A new method to transmit vast amounts of data has been demonstrated to work.
At the 45th European Conference on Optical Communication in Dublin, Ireland, engineers from the Tokyo-based National Institute of Information and Communications Technology (NICT) optically switched data packets at speeds reaching in the petabits.
They demoed their machine's ability to use large-scale and low-loss optical switches built around micro-electro-mechanical systems (MEMS technology) and three different types of multi-core cables to achieve high speeds.
Essentially, it consists of newer multi-core cables feeding large amounts of data through a redesigned optical switch which allows the shuffling of data along different optical routes.
The system successfully demonstrated four fundamental scenarios that a network could face:
- Optical switching of 1Pbit/s
- Redundant configuration to support network failures or fiber breaks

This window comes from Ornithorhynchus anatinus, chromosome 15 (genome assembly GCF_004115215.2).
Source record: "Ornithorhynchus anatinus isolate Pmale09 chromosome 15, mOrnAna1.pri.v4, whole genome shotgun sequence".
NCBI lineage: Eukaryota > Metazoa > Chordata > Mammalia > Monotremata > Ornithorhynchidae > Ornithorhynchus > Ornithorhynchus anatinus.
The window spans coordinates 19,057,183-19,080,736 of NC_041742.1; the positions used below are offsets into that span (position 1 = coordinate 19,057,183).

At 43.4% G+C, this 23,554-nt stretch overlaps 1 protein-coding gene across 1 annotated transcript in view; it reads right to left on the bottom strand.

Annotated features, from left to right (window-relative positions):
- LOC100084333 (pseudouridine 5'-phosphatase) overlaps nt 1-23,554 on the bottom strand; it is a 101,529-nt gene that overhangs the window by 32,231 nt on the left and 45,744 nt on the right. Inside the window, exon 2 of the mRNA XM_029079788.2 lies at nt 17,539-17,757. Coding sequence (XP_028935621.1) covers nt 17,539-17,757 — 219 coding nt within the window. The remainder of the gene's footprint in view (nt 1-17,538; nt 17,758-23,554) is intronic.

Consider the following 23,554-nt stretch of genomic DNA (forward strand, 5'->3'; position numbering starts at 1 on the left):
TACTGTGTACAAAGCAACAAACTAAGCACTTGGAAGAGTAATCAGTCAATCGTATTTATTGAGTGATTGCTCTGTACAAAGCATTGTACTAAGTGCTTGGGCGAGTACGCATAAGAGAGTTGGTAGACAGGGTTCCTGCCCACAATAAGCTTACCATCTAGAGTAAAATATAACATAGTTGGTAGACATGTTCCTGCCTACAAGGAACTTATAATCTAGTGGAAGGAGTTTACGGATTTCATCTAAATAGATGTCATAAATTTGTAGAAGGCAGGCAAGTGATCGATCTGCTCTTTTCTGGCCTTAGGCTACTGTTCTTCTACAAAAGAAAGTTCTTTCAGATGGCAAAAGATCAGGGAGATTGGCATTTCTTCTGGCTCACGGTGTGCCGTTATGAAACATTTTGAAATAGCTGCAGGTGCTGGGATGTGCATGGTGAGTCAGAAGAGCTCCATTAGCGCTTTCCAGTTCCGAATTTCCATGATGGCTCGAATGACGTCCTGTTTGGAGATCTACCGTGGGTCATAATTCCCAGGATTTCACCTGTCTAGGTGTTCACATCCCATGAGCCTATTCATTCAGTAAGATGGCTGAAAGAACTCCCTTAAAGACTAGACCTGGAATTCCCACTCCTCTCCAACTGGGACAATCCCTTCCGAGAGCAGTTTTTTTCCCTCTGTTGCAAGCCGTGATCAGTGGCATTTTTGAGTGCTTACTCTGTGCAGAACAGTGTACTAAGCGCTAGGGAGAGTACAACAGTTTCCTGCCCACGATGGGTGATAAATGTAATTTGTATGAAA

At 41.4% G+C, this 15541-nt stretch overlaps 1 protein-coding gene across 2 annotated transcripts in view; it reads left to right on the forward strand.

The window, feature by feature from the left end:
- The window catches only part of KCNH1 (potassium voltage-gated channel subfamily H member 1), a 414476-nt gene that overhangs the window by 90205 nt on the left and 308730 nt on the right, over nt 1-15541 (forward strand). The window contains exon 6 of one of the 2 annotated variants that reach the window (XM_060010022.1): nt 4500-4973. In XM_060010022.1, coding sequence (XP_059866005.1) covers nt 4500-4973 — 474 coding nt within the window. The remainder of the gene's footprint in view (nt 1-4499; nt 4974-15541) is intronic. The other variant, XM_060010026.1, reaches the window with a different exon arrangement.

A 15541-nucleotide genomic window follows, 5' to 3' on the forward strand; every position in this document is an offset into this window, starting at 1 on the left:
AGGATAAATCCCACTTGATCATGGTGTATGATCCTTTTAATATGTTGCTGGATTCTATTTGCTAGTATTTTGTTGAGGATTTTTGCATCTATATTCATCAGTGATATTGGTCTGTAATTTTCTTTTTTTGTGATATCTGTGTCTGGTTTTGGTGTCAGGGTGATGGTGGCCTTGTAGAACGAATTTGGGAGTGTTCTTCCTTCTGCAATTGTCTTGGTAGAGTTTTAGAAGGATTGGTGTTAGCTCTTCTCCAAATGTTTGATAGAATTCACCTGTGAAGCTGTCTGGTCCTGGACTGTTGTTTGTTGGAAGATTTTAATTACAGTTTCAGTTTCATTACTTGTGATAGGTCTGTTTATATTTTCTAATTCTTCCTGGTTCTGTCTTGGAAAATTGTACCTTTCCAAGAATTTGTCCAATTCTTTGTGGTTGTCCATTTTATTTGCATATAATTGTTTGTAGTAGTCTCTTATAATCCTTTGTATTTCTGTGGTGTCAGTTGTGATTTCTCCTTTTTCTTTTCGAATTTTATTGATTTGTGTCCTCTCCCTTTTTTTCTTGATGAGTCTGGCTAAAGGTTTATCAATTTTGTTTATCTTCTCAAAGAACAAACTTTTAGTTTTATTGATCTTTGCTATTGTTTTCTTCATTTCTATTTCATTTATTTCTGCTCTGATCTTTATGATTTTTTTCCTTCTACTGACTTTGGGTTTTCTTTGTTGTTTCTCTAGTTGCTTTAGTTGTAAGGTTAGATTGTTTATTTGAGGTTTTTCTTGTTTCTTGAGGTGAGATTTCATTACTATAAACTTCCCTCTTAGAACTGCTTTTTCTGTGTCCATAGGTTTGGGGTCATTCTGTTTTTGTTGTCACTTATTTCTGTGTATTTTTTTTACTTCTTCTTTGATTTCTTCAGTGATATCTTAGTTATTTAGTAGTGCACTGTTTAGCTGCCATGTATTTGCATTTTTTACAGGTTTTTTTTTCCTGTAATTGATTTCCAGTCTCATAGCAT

- Branching of 1Pbit/s signals into different types of optical fibers with various capacities
- Management of lower-capacity signals (10 Terabit per second) within the 1Pbit/s network
Preparing for 5G
Engineers had to deal with the challenge of optically switching packets of petabits. This required new machinery to manage and reliably direct large amounts of data through complex networks.
Such abilities have been beyond reach for a long time because of the existing technology, until now.
This is a major step in optical technology and towards establishing a network that can support 5G or more demanding tasks, allowing the transmission of Petabits of data in mere seconds.
Due to a continuous increase in demand, the majority of traffic relies on optical networks based on single-core fiber cables and now outdated switches. A 5G network could be stifled at the point of data transfer between those cables. 5G can not have any bottlenecks in its physical infrastructure; a system is only as fast as its slowest connection.